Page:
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SBJ/January 29 - February 4, 2001/This Weeks Issue
Having listened, Knight panel will talk
Published January 29, 2001
The Knight Commission on Intercollegiate Athletics heard from representatives of shoe companies, major television networks and individuals involved in pending anti-gambling legislation last week to assess the influence of money on college sports.
Individuals who spoke at the meeting, held in Washington, D.C., included Sonny Vacarro, executive director of sports for Adidas USA; Mike Aresco, Loren Matthews and John Wildhack, the senior vice presidents of programming at CBS Sports, ABC Sports and ESPN, respectively; Kevin Pendergast, a former student athlete at Notre Dame who was involved in a point-shaving ring; Sen. John Edwards, D-N.C., a sponsor of anti-gambling legislation; and Frank Fahrenkopf, the president of the American Gaming Association.
The meeting was the last of four hearings for the Knight Commission.
The panel will next assess the testimony of the close to 40 individuals who spoke during the hearings and issue a set of reform recommendations, said William Friday, president emeritus of the University of North Carolina and co-chairman of the Knight Commission.
"What's interesting is that not a single person that we have heard from has said all is well in intercollegiate athletics," Friday said. "So our plan will be to develop a list of specific points of study that have to be dealt with and then help create an independent body of national leaders who can carry out our recommendations."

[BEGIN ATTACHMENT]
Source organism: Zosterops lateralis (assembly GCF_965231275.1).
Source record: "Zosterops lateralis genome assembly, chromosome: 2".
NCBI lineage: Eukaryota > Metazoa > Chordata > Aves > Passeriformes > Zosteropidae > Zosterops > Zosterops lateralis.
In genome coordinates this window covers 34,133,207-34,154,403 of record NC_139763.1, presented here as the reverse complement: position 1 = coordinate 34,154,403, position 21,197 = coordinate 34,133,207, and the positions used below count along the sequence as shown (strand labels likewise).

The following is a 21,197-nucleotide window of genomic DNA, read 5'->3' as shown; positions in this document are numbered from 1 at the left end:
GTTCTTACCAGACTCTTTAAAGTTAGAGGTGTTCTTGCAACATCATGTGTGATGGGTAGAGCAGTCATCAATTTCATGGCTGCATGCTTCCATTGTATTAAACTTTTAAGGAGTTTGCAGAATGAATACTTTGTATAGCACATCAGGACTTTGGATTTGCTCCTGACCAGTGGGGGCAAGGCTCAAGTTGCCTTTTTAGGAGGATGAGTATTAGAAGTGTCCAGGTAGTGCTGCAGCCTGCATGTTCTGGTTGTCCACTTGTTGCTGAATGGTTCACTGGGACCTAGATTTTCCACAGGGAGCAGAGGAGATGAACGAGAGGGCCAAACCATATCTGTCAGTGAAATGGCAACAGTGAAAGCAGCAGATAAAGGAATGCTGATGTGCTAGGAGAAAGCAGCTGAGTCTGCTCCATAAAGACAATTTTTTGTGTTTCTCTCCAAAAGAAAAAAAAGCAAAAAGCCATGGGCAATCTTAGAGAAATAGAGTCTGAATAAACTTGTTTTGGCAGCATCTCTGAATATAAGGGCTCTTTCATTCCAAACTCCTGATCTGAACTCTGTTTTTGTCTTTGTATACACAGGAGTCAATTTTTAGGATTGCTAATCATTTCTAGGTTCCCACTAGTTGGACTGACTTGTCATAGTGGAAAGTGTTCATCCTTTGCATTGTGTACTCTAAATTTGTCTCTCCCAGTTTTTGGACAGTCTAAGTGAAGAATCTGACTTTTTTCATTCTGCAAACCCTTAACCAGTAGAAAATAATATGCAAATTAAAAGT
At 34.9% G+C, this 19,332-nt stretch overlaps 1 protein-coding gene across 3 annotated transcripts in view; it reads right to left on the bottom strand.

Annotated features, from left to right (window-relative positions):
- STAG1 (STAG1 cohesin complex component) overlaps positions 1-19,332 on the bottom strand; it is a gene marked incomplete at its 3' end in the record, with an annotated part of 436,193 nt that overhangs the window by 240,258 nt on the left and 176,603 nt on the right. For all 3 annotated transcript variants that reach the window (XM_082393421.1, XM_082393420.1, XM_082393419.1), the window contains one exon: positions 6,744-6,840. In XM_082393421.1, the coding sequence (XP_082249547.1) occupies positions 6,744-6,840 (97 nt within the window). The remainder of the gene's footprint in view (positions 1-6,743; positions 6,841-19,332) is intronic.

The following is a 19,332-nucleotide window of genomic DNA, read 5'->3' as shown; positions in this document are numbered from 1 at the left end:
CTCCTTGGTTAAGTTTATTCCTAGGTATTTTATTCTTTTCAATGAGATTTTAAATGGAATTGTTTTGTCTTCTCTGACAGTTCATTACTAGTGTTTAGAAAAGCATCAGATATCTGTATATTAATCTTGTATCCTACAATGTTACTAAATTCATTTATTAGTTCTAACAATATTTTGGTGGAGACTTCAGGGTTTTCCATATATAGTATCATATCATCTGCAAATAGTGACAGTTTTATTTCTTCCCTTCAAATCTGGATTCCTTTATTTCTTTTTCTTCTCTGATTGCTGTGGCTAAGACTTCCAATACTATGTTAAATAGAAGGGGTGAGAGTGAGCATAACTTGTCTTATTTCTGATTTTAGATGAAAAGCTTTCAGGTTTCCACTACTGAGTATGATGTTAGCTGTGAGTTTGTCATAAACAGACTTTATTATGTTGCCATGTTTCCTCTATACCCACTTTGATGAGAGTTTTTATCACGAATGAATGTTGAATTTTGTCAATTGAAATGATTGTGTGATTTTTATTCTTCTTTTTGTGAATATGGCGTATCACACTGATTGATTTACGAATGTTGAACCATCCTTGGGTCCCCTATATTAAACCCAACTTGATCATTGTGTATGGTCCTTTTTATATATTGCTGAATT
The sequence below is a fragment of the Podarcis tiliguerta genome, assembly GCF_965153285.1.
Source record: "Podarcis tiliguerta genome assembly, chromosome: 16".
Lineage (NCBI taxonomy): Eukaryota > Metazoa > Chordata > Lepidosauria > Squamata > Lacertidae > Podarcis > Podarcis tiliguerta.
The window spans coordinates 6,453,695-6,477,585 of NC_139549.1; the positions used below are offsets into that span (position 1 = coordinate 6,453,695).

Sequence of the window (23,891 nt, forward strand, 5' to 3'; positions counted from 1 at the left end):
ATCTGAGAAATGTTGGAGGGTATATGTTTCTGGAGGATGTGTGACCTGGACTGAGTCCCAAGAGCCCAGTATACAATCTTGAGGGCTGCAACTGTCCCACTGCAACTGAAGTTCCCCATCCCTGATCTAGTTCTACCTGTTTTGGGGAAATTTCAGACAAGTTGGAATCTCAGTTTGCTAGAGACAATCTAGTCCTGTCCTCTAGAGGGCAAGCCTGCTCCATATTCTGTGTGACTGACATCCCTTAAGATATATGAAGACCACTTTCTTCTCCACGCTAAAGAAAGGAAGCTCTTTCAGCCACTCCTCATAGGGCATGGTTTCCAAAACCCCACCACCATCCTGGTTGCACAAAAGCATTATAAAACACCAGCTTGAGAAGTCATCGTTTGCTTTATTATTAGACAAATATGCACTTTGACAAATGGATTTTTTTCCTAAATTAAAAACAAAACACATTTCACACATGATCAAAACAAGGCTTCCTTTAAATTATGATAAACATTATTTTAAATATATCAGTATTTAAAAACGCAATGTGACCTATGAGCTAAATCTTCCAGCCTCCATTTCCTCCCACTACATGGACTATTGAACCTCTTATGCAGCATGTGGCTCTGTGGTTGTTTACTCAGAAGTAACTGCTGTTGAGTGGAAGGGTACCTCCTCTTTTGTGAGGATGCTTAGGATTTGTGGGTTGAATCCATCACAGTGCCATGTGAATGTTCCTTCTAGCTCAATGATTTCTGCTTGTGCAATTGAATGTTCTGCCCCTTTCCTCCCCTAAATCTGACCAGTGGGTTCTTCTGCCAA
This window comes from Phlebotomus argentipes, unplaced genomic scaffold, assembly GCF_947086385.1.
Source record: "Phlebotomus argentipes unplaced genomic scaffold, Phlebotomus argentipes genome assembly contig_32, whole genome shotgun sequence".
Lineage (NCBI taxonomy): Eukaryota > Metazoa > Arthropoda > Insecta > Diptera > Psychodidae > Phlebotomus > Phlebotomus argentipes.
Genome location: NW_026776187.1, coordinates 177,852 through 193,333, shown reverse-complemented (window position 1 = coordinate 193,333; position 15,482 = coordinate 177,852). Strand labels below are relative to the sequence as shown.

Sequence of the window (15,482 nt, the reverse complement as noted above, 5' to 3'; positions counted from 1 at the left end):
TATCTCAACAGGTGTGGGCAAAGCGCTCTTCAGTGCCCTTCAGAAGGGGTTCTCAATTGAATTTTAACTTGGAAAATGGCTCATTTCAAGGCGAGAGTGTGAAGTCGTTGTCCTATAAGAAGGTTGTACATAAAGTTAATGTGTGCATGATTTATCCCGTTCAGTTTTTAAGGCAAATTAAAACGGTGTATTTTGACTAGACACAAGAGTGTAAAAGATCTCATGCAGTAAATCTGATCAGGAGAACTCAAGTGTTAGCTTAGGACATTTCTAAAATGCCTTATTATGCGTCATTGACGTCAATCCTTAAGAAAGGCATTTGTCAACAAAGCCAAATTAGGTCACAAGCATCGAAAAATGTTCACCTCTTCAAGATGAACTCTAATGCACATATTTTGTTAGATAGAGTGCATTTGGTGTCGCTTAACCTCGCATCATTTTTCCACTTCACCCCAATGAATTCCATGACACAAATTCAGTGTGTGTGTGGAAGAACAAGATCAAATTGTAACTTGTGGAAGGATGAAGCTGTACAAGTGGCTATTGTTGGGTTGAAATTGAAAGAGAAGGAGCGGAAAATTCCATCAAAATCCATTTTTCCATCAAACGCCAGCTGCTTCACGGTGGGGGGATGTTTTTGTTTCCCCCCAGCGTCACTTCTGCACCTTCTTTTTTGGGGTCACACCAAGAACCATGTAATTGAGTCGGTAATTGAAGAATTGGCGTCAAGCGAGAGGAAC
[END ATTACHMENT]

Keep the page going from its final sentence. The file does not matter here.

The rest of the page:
Friday said the Knight Commission's recommendations should be completed by May.
The Knight Commission is a panel of 28 leaders from the education, business and sports industries. The commission originally was launched by the John S. and James L. Knight Foundation in 1990 and assessed and proposed reforms for intercollegiate athletics that included a restructured system that called for more oversight by university presidents. The NCAA adopted many of those ideas.
The commission decided to reconvene last year to reassess the industry and propose further reform recommendations.